Some additional points complicate the arousal effect. Individuals vary in their intrinsic level of
arousal. External stressors such as noise and sleeplessness alter an individual's level of
arousal. Finally, the level of incentive also has an inverted-U effect on performance, and the
optimal level of incentive depends on the difficulty of the task; it is lower for difficult than for
easy tasks. This suggests that task demands, incentives and other external stressors combine
together with the individual to affect performance capacity via some arousal mechanism. If this
arousal mechanism does involve a basic capacity change then this adds another dimension on
which the individual can adapt to the task demands.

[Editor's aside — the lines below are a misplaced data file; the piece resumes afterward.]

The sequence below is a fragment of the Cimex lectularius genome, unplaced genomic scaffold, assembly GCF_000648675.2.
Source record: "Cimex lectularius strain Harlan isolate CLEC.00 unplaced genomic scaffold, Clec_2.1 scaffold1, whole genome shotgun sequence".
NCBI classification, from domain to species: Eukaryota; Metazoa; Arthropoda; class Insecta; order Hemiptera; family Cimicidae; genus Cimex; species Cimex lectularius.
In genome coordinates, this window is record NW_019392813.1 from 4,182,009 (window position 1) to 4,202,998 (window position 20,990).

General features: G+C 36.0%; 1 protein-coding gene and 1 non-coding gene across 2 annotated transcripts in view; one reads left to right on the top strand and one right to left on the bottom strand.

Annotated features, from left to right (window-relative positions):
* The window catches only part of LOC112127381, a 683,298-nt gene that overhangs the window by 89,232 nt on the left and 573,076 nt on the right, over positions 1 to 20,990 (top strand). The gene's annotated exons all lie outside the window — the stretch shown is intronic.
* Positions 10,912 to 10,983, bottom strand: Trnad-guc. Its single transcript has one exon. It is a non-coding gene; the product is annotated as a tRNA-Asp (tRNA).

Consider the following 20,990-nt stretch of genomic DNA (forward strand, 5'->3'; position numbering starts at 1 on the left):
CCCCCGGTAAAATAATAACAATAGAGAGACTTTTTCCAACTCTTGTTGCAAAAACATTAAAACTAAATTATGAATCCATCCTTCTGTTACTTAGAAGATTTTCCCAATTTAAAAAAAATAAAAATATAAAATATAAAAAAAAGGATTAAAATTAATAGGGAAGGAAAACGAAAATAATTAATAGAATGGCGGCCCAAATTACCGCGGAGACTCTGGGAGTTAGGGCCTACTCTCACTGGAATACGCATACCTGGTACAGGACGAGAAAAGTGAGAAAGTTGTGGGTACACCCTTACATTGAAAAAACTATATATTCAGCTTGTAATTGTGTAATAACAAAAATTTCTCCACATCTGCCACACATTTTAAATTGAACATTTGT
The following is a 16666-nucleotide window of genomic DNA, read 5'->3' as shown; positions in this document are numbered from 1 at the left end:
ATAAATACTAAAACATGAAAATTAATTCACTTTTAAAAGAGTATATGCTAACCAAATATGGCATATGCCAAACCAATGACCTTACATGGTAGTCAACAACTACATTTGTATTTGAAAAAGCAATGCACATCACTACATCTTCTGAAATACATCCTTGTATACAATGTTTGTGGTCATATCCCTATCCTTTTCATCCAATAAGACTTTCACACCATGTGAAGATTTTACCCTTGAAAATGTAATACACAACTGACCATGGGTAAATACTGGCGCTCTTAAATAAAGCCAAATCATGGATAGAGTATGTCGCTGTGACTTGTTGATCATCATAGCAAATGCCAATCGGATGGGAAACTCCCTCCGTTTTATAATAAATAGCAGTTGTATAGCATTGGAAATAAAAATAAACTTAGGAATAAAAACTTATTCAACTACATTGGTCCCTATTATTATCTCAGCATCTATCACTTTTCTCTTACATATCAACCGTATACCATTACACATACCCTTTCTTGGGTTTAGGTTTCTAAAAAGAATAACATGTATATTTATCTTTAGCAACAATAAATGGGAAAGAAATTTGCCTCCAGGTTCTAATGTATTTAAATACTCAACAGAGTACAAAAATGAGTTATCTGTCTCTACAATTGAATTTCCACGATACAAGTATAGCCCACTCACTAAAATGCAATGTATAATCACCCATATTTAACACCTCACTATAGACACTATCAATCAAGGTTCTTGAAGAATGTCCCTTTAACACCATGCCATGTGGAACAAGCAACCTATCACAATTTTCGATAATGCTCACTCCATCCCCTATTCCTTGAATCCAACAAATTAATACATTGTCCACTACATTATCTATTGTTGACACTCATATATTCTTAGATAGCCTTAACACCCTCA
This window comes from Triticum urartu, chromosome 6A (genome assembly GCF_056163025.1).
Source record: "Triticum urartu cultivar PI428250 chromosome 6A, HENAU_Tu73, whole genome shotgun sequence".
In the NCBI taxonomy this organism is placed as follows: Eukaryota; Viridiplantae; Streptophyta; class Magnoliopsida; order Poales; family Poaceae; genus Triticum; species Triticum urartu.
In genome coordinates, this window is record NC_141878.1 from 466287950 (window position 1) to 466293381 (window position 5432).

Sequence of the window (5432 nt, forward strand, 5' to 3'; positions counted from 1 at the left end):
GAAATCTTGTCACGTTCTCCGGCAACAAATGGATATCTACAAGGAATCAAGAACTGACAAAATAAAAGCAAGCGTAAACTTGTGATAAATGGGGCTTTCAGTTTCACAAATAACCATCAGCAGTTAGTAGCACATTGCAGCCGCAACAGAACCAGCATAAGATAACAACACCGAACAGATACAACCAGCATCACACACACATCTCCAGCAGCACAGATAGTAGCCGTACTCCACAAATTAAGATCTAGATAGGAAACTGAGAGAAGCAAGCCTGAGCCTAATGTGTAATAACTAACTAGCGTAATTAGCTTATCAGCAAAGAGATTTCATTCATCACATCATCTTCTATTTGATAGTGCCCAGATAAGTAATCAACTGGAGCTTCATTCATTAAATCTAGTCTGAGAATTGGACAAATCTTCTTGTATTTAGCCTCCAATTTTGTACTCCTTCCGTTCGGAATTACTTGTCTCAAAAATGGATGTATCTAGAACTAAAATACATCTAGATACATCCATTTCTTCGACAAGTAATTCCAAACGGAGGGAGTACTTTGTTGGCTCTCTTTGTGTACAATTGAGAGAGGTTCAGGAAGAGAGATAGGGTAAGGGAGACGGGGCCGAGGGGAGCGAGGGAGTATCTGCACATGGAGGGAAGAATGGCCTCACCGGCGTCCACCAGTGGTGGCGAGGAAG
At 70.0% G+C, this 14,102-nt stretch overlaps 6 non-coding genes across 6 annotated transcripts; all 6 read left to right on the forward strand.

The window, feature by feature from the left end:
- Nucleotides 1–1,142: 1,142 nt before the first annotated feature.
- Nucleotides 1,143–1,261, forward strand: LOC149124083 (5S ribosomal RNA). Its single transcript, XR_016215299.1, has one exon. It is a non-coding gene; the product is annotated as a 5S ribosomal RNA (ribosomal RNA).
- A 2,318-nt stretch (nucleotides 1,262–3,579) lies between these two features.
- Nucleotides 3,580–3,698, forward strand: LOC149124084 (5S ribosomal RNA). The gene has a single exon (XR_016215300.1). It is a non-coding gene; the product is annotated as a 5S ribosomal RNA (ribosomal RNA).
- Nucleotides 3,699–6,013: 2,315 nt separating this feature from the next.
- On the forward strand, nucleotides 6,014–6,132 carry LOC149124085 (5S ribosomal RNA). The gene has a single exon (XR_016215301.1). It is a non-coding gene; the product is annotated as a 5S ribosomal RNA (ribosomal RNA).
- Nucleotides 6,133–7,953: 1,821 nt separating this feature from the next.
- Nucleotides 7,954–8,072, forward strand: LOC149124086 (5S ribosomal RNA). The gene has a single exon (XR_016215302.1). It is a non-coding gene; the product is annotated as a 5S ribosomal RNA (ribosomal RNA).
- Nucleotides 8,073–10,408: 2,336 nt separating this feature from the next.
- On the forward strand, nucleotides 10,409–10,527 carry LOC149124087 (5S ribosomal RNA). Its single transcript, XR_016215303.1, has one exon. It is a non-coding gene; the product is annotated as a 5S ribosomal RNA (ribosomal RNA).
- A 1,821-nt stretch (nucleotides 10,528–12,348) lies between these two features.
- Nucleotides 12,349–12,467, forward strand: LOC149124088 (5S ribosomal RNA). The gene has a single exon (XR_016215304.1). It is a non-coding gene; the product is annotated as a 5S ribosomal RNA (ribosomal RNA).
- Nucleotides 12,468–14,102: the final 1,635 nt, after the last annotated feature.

Motivation. Arousal level is related to motivation, the operator's willingness to use his potential capacity optimally. This is not a factor which can be ignored by the ergonomist, as the nature of work can affect relations in the working-group, particularly communication and leadership, and group relations can affect job satisfaction and job attitudes, and so can affect task performance (Trist and Bamforth, 1951). Studies of job attitudes in industry have been almost entirely concerned with unit assembly type tasks, when the worker's concept of a reasonable day's work has a much greater effect on output than his potential capacity. The motivation of operators involved in continuous processes, with considerable responsibility for equipment, output and perhaps human lives, may be rather different, but we know very little about this. It is generally assumed that work with more opportunities for individual choice gives greater job satisfaction, or inversely, that if an operator has a greater potential capacity than is required in his job this can be a source of dissatisfaction, but the effects are not quite a simple as this. Coeterier (1971), for instance, has suggested that in a situation of high flexibility the good controllers perform better, while the poor controllers perform worse. This interacts with the problem of arousal and job difficulty, as for poor controllers the job is more difficult (see next section).